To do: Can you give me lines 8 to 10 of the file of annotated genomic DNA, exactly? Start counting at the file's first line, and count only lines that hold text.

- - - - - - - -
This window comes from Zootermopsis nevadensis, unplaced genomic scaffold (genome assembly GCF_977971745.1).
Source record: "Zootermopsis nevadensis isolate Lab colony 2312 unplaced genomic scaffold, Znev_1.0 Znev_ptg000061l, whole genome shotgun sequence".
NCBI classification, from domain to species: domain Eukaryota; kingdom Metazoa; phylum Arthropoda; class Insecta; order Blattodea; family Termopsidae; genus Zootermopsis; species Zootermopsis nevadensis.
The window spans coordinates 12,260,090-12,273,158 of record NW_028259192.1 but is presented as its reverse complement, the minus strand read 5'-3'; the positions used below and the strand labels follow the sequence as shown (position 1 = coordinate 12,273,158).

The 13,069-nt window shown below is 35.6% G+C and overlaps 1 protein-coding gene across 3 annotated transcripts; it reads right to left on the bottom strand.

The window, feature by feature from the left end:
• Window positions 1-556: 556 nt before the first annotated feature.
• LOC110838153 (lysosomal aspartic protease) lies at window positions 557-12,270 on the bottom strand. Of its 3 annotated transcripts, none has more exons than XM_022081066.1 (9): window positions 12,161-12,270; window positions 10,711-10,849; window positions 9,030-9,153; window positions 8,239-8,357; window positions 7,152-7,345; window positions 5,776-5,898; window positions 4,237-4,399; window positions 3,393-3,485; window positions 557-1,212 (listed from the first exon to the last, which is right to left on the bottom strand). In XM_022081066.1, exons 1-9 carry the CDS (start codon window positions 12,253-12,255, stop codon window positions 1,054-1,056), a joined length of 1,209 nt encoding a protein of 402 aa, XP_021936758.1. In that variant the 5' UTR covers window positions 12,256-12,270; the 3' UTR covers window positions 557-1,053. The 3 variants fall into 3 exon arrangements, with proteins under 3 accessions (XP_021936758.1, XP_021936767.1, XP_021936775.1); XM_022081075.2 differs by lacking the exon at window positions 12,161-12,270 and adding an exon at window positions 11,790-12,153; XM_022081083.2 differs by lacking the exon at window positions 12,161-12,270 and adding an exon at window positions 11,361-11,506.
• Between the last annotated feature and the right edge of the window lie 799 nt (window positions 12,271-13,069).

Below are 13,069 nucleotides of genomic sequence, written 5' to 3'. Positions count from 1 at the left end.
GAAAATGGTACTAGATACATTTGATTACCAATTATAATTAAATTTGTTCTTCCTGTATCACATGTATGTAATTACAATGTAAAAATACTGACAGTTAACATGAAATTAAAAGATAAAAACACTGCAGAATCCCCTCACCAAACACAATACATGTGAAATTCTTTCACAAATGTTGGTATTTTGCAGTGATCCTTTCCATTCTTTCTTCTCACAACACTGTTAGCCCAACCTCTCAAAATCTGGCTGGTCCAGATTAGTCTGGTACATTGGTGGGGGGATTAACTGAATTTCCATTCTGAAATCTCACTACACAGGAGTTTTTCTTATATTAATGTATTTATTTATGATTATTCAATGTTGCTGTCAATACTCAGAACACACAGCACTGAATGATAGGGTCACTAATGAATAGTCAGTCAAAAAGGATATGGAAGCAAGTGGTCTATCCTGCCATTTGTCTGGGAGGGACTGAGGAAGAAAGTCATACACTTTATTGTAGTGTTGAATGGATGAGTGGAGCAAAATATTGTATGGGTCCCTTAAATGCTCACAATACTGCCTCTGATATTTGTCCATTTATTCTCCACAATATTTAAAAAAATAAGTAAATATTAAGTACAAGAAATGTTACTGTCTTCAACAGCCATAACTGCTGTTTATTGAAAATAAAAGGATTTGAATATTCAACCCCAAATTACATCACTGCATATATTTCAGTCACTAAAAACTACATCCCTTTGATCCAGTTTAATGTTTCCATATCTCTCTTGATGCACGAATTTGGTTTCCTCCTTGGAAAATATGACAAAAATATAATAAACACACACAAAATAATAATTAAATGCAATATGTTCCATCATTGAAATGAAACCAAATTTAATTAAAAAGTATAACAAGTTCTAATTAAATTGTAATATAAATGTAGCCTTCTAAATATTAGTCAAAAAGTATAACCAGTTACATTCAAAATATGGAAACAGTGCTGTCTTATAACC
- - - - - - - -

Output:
• LOC110838153 (lysosomal aspartic protease) lies at window positions 557-12,270 on the bottom strand. Of its 3 annotated transcripts, none has more exons than XM_022081066.1 (9): window positions 12,161-12,270; window positions 10,711-10,849; window positions 9,030-9,153; window positions 8,239-8,357; window positions 7,152-7,345; window positions 5,776-5,898; window positions 4,237-4,399; window positions 3,393-3,485; window positions 557-1,212 (listed from the first exon to the last, which is right to left on the bottom strand). In XM_022081066.1, exons 1-9 carry the CDS (start codon window positions 12,253-12,255, stop codon window positions 1,054-1,056), a joined length of 1,209 nt encoding a protein of 402 aa, XP_021936758.1. In that variant the 5' UTR covers window positions 12,256-12,270; the 3' UTR covers window positions 557-1,053. The 3 variants fall into 3 exon arrangements, with proteins under 3 accessions (XP_021936758.1, XP_021936767.1, XP_021936775.1); XM_022081075.2 differs by lacking the exon at window positions 12,161-12,270 and adding an exon at window positions 11,790-12,153; XM_022081083.2 differs by lacking the exon at window positions 12,161-12,270 and adding an exon at window positions 11,361-11,506.
• Between the last annotated feature and the right edge of the window lie 799 nt (window positions 12,271-13,069).

Below are 13,069 nucleotides of genomic sequence, written 5' to 3'. Positions count from 1 at the left end.